If you want to be transported to the roots of triathlon, this is the race for you. I love this race – low key, competitive, and super fun. I’m so glad I raced it last year and I’m thrilled I was able to race it again this year.
The Sandman is no joke. You start with 0.75 miles around the cement ship in Aptos, a 13 mile ride through the hills, and a 4 mile beach run on the sand. I love the location and I love the challenge.
Last year this was my second race – ever. I had a blast. I also had a pretty decent race! This year was still a challenge, and I had a slightly tougher day, but I’m happy enough with my performance.
The day started really. REALLY. Early. I left my house at 4:30 am to make it to transition by 6 am, when it opened and packet pickup started. This was the first race I’ve actually waited until race day morning to pick up my packet, so I was a little anxious. Shocker, everything was just fine and I got a great spot at the end of a rack.
I had a few teammates racing, both from Oakland Tri and my new buddies from ETPA, AND some coworkers! Such a treat knowing other people are out there racing.
The swim was awesome. The Monterey Bay is always on the chilly side, and this day was no different. We had more chop and current this year, and I was happy to slide in behind the women’s leader’s feet and keep an eye on her throughout the swim. She was speedy! And, also, an impressive teenage triathlete. I came out of the water in second, stripped the wetsuit and buckled the helmet, and was out of there.
The bike was exciting – my second race on the P2 and some climbing rather than flat racing. I maintained my position until we crossed Highway 1, where I was passed by another woman..until we hit my favorite climb into Seascape. I found this on my recon ride last year, and the woman who had passed me and the young woman out in front both got caught on it. I had a HUGE shit-eating grin on my face as I easily pedaled past them on the climb. The older woman passed me in the last few minutes of the ride, so I came into transition in second still.
I didn’t fall off my bike as I dismounted, nor did I take off the top of my toe – great dismount! And was suddenly throwing my running shoes on and grabbing my belt and visor. As I exited transition I was surprised by two teammates cheering (hi Sharon and Jerry!) and got so excited I leapt down the four stairs onto the beach. Somehow I didn’t face plant and started my run.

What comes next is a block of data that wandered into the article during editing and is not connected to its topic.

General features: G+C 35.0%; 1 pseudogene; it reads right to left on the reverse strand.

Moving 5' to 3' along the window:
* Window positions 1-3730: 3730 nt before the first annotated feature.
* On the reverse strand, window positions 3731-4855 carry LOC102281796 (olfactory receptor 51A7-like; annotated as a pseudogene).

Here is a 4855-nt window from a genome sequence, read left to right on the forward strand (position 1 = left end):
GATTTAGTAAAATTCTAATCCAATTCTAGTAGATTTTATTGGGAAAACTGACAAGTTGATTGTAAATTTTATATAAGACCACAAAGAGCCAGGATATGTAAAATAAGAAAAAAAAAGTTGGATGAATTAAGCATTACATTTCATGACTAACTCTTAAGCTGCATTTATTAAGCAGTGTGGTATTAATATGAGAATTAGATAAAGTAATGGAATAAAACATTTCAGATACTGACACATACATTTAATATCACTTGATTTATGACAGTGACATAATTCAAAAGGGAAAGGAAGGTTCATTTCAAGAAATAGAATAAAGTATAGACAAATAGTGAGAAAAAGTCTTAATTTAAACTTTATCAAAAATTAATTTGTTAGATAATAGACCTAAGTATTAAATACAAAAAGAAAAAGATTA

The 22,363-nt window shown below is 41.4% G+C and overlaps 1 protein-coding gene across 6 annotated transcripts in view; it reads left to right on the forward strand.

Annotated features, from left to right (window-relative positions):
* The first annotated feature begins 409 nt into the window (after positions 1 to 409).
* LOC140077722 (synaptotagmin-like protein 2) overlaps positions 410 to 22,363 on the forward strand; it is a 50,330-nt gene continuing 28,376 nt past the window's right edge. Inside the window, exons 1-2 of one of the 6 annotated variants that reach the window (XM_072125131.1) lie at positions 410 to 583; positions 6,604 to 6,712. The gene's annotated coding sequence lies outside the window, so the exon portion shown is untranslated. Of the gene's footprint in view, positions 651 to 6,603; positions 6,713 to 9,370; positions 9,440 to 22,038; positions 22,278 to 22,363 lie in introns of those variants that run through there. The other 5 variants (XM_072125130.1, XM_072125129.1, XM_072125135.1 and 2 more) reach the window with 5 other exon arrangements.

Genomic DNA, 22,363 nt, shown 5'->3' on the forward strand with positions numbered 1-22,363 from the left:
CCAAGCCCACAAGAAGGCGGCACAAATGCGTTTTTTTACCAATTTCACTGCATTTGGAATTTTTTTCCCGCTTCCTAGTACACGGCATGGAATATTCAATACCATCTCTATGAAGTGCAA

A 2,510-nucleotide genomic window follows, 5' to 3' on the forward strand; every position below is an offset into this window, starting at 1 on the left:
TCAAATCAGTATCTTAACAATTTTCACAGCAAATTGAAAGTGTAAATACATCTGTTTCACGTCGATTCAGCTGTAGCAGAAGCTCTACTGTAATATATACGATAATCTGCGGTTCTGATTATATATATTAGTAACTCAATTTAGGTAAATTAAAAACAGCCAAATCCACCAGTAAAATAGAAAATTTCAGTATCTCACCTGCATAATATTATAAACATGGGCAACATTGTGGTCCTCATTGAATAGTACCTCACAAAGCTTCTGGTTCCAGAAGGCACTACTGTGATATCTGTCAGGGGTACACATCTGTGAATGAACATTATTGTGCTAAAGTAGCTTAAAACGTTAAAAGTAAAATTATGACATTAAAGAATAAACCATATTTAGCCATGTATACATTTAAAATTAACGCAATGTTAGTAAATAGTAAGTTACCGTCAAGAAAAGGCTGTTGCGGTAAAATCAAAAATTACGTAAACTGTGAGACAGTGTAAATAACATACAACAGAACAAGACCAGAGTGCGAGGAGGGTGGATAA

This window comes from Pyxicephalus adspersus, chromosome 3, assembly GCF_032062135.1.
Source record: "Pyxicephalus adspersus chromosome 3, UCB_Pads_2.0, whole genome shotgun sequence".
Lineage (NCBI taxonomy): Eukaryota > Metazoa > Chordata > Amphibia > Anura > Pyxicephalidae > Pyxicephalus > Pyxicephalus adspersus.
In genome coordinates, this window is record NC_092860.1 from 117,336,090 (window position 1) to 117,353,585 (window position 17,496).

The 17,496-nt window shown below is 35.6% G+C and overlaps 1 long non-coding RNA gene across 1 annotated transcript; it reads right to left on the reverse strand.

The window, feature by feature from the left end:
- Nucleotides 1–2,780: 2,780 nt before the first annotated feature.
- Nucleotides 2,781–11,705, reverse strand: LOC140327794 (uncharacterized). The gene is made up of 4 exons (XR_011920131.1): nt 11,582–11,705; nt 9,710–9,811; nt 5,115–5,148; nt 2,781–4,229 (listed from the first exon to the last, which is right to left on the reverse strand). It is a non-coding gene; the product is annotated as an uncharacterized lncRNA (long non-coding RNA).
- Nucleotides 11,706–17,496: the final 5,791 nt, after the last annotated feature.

This run is tough. Is it hilly? No. Is it hot? Not really. Yes, it’s on sand, but the sand is hard packed. I struggle because its two miles out, turn around, and two miles back. I had planned to take it a half mile at a time (mentally), because that would allow me to break it in four parts for each direction. Not sure if that hurt or helped, but man the run was hard! I was passed about half a mile in by the teenager – I knew that would happen – and I cheered her forward. She also offered an encouraging cheer. It’s always so nice to see sportsmanship in races, especially coming from younger athletes. They’re setting the pace (or they should be) and they’re also setting the example!
I kept running along the beach, and some spectators were cheering. A man yelled, ‘go for the gold!’ – my ingenious response was ‘I think I’m going for bronze, man.’ I held my position to the turnaround, and I saw competition coming up behind me. I was pretty sure I could hold on for a bit longer…and then I was passed at about mile 2.5. And again at 3. And again at 3.5. I was pretty frustrated, but those women were flying on the run. Eventually I hit the pier for the cement ship, and, knowing I was only a quarter mile from the finish, checked behind me for competition. I was struggling, my legs were cramping… and I was all by myself. I had plenty of real estate to jog it in to the finish and not bury myself unnecessarily.
Ultimately, I finished 5th overall / 1st age group. I was joined on the podium by my OTC teammate Lily in 2nd age group. My coworker completed his first triathlon, another coworker made a triumphant return to triathlon after several years (decades?) of retirement from a pro triathlete career, and his daughter finished her first triathlon winning her age group.
I love this race. I love the spirit and the encouragement of the athletes, the community, and the spectators. And, I love that so many people had a really solid day!